Parents, if you’re reading this article, it means that you are curious to find out more about nutrient absorption and its role in your child’s development.
Perhaps you have found that your child is not growing well or you are concerned about their physical development.
Nutrient absorption does play a role in your child’s overall development but most parents may not know what it is.
We are here to break it down for you.
Nutrient Absorption: What Is It?
A quick Google search will take you to a lot of scientific articles or journals that are packed with medical terms that most laymen would not understand off the bat.
Something so important to our children’s health should not be too hard to understand.
Nutrient absorption, simply put, is the main function of our small intestine.
So we know the human body has a large and a small intestine. The large intestine is used to absorb water and salts from the material that has not been digested as food, and get rid of the remaining wasted products.
The small intestine carries out most of the digestive process, absorbing almost all the nutrients obtained from food consumed1.
Some of the nutrients absorbed by the small intestine include carbohydrates, lipids, proteins, iron, vitamins, and water2.
But did you know what if yours, or your child’s body is lacking certain nutrients, the absorption of other nutrients may not be as effective.
Complementary Nutrients: Eating Right For The Whole Family
What is now known as food synergy, nutritionists are advising people to eat foods that complement each other in nutritional value for better nutrient absorption.
Nutrients never stand alone. In fact, they have relationships with each other that we need to understand in order to enhance our nutrient absorption.
There are some key nutrients that are crucial in a child’s development, such as vitamin C, iron, vitamin D, calcium, magnesium, protein, to name a few.
So as parents, it’s pertinent to know what we are feeding our kids and how the nutrients complement each other.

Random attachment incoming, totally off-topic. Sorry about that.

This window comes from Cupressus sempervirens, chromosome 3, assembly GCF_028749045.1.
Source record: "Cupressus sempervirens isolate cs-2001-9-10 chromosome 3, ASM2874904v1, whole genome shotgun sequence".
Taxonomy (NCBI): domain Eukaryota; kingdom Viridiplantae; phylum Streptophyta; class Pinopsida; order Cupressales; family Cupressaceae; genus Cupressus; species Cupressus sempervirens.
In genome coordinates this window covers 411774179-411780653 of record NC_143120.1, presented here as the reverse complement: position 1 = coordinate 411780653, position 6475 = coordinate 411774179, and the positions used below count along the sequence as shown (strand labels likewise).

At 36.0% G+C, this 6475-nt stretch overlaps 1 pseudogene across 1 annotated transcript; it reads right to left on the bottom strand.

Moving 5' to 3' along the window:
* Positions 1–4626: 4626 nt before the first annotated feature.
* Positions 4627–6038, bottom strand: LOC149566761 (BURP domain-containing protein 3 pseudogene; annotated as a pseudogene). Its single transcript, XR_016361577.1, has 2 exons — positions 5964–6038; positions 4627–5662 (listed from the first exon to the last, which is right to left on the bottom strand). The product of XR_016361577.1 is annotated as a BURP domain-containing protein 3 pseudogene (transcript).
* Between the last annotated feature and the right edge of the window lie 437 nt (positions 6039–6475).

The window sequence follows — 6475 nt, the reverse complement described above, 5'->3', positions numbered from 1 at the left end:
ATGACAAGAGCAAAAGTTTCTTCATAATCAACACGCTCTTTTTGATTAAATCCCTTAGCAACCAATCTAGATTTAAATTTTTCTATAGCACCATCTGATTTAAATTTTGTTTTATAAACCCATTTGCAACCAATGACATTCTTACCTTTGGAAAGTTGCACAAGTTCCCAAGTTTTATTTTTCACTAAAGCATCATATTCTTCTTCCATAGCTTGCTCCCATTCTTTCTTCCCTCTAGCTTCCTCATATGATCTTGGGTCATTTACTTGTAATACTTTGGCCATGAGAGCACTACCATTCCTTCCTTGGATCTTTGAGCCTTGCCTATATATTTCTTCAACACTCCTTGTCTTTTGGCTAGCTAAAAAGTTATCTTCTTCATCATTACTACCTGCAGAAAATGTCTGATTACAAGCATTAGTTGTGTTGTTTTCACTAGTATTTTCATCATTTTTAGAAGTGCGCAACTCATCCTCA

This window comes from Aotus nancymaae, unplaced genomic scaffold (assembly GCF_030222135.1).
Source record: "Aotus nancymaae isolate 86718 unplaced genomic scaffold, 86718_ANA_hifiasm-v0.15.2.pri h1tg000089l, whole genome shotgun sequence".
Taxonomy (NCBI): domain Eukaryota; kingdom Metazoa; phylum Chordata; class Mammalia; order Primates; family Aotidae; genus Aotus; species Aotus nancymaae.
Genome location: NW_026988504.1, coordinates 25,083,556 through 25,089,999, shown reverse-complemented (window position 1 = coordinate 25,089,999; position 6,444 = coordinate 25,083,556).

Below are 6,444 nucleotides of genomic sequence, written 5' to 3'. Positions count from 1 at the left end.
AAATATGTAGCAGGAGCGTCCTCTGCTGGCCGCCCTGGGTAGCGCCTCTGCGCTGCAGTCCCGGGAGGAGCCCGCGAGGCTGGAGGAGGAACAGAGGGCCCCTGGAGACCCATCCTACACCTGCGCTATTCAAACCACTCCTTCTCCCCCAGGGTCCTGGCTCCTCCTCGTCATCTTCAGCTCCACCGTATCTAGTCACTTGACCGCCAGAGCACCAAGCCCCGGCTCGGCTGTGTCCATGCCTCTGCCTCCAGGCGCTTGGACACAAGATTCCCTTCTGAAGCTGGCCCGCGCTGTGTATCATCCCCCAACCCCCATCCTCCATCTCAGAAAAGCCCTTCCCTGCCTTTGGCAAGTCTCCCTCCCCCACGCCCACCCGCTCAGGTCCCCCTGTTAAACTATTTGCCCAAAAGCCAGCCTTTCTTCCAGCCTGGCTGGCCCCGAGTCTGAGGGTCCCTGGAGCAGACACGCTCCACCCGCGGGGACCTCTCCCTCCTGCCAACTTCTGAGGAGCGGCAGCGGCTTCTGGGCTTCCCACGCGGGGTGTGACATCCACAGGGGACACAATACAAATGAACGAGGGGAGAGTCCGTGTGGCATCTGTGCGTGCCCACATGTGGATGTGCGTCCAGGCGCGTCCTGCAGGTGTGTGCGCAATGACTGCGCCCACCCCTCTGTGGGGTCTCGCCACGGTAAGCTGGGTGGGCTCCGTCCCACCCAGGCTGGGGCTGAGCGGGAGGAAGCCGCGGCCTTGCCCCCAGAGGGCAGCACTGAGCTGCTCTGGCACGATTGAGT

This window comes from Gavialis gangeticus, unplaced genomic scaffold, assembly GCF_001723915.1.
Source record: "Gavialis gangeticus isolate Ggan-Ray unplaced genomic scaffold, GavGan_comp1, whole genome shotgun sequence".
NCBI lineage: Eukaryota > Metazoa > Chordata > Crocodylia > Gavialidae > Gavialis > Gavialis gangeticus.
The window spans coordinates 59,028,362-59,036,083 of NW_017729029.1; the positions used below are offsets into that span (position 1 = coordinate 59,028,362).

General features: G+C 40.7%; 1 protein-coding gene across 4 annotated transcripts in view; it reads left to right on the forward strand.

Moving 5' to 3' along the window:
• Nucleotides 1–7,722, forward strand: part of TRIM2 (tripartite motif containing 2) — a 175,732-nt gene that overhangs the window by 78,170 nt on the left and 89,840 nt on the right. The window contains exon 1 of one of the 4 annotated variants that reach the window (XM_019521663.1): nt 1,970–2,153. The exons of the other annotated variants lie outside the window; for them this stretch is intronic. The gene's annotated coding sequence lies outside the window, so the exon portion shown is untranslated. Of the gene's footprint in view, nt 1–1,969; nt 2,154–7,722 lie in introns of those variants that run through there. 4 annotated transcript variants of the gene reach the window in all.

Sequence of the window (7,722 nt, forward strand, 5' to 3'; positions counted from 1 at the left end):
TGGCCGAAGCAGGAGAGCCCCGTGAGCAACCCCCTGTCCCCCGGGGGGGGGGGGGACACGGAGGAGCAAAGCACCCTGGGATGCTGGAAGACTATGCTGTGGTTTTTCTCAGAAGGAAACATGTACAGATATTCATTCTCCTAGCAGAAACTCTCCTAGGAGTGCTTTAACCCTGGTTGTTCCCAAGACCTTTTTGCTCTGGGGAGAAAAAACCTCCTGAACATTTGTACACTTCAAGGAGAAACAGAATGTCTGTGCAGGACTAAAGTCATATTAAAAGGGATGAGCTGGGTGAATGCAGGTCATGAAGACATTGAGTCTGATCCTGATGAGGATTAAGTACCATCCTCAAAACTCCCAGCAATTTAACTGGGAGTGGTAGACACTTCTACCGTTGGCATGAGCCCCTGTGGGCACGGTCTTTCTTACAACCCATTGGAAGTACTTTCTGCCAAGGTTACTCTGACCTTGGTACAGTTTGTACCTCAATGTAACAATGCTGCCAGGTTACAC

For example, if you are feeding your child plenty of vitamin C in their diet, they are more likely to absorb iron effectively. To put it into real meals, if you’re eating a lot of dark leafy vegetables, which are rich in vitamin C, the body is able to absorb more iron from fish or lean meats.
When the two foods are paired together, it makes for good food synergy.
Another example is Vitamin D and calcium, wherein vitamin D plays an important role in the absorption of calcium, phosphorus and magnesium, which are all key nutrients for strong bones3.
Vitamin B12 and folate are another two top nutrients that are talked about in child development. Folate is dependent on vitamin B12 to be absorbed, stored and metabolised4.
We commonly feed our kids meat, eggs, milk, and other foods of animal origin, which are rich in vitamin B12, while natural sources of folate include leafy green vegetables, beans, and legumes.
Keeping Nutrient Absorption In Mind
Since milk is a staple in our children’s diet, it is also important to ensure the focus is on nutrient absorption when choosing our child’s milk.
Dumex Mamil® has a Unique Prebiotics Mixture GOS/lcFOS (9:1) to maintain a good intestinal environment, which supports good nutrient absorption for your child’s overall growth and health56.
It is engineered with D-GestPro+™, which is a combination of Unique Prebiotics Mixture GOS/lcFOS (9:1), Protein, Calcium and Vitamin D sourced from cow’s milk as well as a 96mg DHA* content.
With all the nutrients in place to complement each other, you can be sure that your child’s nutrient absorption is on the right track.
Keen to try out Mamil® D-GestPro+? Visit Dumex Mamil’s website for more information.
*Mamil Step 3 DHA content, based on 3 servings/day
1 Collins, J. T. (2020, August 10). Anatomy, Abdomen and Pelvis, Small Intestine. Retrieved September 29, 2020, from www.ncbi.nlm.nih.gov/books/NBK459366/
2 Libretexts. (2020, August 14). 22.13A: Absorption in the Small Intestine. Retrieved September 29, 2020, from med.libretexts.org/Bookshelves/Anatomy_and_Physiology/Book:_Anatomy_and_Physiology_(Boundless)/22:_Digestive_System/22.13:_Absorption/22.13A:_Absorption_in_the_Small_Intestine
3 Harvard Health. (2009, July). Nutrition’s dynamic duos. Retrieved September 29, 2020, from www.health.harvard.edu/newsletter_article/Nutritions-dynamic-duos
4 Harvard Health. (2009, July). Nutrition’s dynamic duos. Retrieved September 29, 2020, from www.health.harvard.edu/newsletter_article/Nutritions-dynamic-duos
5 Slavin J. Fiber and prebiotics: mechanisms and health benefits. Nutrients. 2013;5(4):1417-35.
6 Coudray C, Demigné C, Rayssiguier Y. Effects of Dietary Fibers on Magnesium Absorption in Animals and Humans. J Nutr. 2003;133(1):1-4